“The Tea Party was an attempt to raise awareness and acceptance of people with Down Syndrome by bringing together those who have Down Syndrome and those who have had no exposure to people with Down Syndrome,” Fulgham said. She added that she was pleased with the students’ efforts on behalf of Down Syndrome and the event that they put together. “It was wonderful to see such a warm, engaged crowd that evening,” she said.

Smith’s son, Logan, 14, endured 26 surgeries, 19 of which occurred in the same year. The teenager has struggled with a plethora of health issues, both related and unrelated to his condition, which have resulted in the numerous surgeries.

Smith said that amongst the challenges that she has faced in raising a child with Down Syndrome, the greatest have been people who underestimate his abilities and assume that Down Syndrome affects all who have it the exact same way. Smith said that Down Syndrome varies in degrees from mild to severe.

Logan’s level of mental retardation is categorized as mild to moderate, and he is fully capable of reading, writing, learning and living a productive life. Although some may see Logan’s lifelong disability as an inconvenience, to his mother it’s a blessing. “I will always have my baby with me,” she said with a smile. “I can still kiss him at 15 in front of his friends.”

The highlight of the Tea 21 Party was the main speaker, Rachel Connor. She gave a passionate and lighthearted speech about living productively with Down Syndrome. She explained that many adults, just like herself, are active in the workforce as well as participate often in volunteer work.

A slideshow played during the event highlighting examples of successful people living with Down Syndrome and companies that have hired them. Some of those included Garett Holeve, an MMA fighter with Down Syndrome, and Katie Hull from Longview who has Down Syndrome yet has had two bills in Congress passed and owns her own business and Verc Enterprises, which has a 20 percent Down Syndrome population in their workforce. Connor personally volunteers often at her church in Longview to help others. She also has worked with a Certified Public Accountant (CPA) and for a congressman. Connor said that adults with Down Syndrome have opportunities to be successful professionals in the work field of their choice.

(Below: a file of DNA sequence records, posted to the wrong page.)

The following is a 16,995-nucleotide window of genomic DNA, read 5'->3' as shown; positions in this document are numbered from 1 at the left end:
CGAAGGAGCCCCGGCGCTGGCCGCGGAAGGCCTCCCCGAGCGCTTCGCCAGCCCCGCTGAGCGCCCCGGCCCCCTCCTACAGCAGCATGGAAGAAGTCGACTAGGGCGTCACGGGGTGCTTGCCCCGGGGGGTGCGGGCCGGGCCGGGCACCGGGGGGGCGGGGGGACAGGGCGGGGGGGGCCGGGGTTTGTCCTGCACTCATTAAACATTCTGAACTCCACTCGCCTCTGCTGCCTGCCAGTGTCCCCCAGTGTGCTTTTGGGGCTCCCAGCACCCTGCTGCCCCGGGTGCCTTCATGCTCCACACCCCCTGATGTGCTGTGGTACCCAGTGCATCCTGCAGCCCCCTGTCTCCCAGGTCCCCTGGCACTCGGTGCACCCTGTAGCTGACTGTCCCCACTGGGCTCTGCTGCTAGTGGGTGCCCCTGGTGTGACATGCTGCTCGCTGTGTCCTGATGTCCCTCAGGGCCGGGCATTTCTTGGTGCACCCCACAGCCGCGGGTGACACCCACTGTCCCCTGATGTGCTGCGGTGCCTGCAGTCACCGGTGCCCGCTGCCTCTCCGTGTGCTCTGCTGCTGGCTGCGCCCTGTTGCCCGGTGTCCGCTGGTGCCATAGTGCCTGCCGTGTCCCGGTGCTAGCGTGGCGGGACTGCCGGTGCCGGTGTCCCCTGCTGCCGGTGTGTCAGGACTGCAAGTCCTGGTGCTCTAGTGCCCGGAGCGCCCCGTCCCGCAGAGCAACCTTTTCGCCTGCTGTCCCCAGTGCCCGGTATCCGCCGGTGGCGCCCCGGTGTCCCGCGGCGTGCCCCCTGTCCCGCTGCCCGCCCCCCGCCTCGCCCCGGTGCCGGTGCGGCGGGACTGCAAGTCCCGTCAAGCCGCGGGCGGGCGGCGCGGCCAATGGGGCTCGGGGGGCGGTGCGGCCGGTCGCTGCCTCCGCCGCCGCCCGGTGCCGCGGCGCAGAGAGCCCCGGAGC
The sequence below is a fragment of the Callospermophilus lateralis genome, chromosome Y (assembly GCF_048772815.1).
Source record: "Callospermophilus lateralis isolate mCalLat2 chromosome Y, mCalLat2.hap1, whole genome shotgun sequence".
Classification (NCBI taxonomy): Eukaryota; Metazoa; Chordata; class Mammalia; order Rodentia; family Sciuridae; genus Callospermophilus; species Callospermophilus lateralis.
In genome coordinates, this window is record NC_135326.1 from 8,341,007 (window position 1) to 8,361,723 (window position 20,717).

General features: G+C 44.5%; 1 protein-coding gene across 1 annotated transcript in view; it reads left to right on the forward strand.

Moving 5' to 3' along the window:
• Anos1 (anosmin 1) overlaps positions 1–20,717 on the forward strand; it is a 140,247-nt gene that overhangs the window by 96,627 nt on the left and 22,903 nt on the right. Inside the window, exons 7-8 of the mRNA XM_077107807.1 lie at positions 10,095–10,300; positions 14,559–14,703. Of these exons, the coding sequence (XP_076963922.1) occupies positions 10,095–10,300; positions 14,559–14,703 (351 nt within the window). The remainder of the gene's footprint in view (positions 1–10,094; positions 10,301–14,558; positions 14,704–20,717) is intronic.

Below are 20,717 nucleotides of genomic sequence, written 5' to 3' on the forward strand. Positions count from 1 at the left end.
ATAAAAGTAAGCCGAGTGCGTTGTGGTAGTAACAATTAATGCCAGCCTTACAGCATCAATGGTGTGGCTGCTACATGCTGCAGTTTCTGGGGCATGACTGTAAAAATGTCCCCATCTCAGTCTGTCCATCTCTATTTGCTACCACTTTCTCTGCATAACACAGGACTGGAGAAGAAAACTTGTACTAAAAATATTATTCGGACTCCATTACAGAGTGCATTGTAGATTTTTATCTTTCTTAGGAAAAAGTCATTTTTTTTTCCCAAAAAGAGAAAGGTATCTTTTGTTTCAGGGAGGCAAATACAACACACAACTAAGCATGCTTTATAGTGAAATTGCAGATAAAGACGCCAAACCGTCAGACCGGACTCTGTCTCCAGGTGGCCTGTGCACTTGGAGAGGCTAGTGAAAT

“Others are simply uninformed about what we can do,” she said.

Joy Griffin, PTK President Elizabeth Griffin’s mother, was one of several family members with children who have Trisomy 21 who attended the Tea 21 Party. “It’s really encouraging to see people understand the uniqueness that individuals with Down Syndrome bring to the table,” Mrs. Griffin said. “It is important because there are so many misconceptions about what Down Syndrome is.”

The founder of The East Texas Down Syndrome Group, Lisha Mack, also spoke to the audience about her life as a mother of a child with Down Syndrome.

Mack, whose daughter, Alex spoke at the beginning of the event, is an advocate for individuals with Down Syndrome as well as families that have children with Trisomy 21.

The East Texas Down Syndrome Group is active with about 200 families involved. The group provides financial support to families with members that have the condition as well as emotional support as they need it.

Mack shared some of her personal experiences with her daughter and the joy her child has brought into her life. “There was a time when myself and my husband would’ve taken away that Down Syndrome,” she said.

Since the birth of her daughter, however, Mack said her perspective and appreciation for what those individuals can offer to the world has changed. “Our kids can reach people that others can’t,” said Mack. “There is such a beautiful uniqueness about them.”

To contact The East Texas Down Syndrome Group for more information log onto www.etdsg.org, call 903-740-3843 or email at etdsgdirector@gmail.com.